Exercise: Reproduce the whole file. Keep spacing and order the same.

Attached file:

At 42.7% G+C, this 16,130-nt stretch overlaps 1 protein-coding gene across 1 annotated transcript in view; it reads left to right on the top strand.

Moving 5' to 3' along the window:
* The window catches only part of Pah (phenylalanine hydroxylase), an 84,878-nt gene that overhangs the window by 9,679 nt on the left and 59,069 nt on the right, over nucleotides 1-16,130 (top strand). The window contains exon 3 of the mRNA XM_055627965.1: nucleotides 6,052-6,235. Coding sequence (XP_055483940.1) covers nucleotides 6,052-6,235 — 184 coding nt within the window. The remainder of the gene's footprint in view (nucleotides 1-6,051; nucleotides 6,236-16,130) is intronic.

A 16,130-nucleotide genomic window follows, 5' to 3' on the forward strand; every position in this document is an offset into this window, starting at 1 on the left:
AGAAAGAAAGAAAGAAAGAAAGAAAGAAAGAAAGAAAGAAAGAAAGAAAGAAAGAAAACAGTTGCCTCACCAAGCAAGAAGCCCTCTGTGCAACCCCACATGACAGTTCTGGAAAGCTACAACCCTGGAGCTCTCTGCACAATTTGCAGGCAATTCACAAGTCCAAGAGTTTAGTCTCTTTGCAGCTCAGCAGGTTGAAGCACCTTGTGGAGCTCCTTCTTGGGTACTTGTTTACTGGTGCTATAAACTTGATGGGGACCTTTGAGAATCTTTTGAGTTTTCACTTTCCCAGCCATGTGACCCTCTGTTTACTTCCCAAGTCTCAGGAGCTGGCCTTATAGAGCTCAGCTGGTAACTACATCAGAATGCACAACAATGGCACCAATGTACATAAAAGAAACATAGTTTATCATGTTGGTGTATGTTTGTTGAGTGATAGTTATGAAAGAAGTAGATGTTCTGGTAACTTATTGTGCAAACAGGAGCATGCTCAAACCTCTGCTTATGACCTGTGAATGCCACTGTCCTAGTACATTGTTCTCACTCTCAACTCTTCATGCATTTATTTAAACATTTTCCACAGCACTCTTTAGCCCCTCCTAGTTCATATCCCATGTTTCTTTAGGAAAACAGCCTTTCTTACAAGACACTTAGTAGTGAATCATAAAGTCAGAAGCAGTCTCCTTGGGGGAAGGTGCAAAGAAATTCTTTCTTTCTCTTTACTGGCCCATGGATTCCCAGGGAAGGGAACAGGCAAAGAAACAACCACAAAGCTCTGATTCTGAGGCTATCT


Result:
At 42.7% G+C, this 16,130-nt stretch overlaps 1 protein-coding gene across 1 annotated transcript in view; it reads left to right on the top strand.

Moving 5' to 3' along the window:
* The window catches only part of Pah (phenylalanine hydroxylase), an 84,878-nt gene that overhangs the window by 9,679 nt on the left and 59,069 nt on the right, over nucleotides 1-16,130 (top strand). The window contains exon 3 of the mRNA XM_055627965.1: nucleotides 6,052-6,235. Coding sequence (XP_055483940.1) covers nucleotides 6,052-6,235 — 184 coding nt within the window. The remainder of the gene's footprint in view (nucleotides 1-6,051; nucleotides 6,236-16,130) is intronic.

A 16,130-nucleotide genomic window follows, 5' to 3' on the forward strand; every position in this document is an offset into this window, starting at 1 on the left:
AGAAAGAAAGAAAGAAAGAAAGAAAGAAAGAAAGAAAGAAAGAAAGAAAGAAAGAAAACAGTTGCCTCACCAAGCAAGAAGCCCTCTGTGCAACCCCACATGACAGTTCTGGAAAGCTACAACCCTGGAGCTCTCTGCACAATTTGCAGGCAATTCACAAGTCCAAGAGTTTAGTCTCTTTGCAGCTCAGCAGGTTGAAGCACCTTGTGGAGCTCCTTCTTGGGTACTTGTTTACTGGTGCTATAAACTTGATGGGGACCTTTGAGAATCTTTTGAGTTTTCACTTTCCCAGCCATGTGACCCTCTGTTTACTTCCCAAGTCTCAGGAGCTGGCCTTATAGAGCTCAGCTGGTAACTACATCAGAATGCACAACAATGGCACCAATGTACATAAAAGAAACATAGTTTATCATGTTGGTGTATGTTTGTTGAGTGATAGTTATGAAAGAAGTAGATGTTCTGGTAACTTATTGTGCAAACAGGAGCATGCTCAAACCTCTGCTTATGACCTGTGAATGCCACTGTCCTAGTACATTGTTCTCACTCTCAACTCTTCATGCATTTATTTAAACATTTTCCACAGCACTCTTTAGCCCCTCCTAGTTCATATCCCATGTTTCTTTAGGAAAACAGCCTTTCTTACAAGACACTTAGTAGTGAATCATAAAGTCAGAAGCAGTCTCCTTGGGGGAAGGTGCAAAGAAATTCTTTCTTTCTCTTTACTGGCCCATGGATTCCCAGGGAAGGGAACAGGCAAAGAAACAACCACAAAGCTCTGATTCTGAGGCTATCT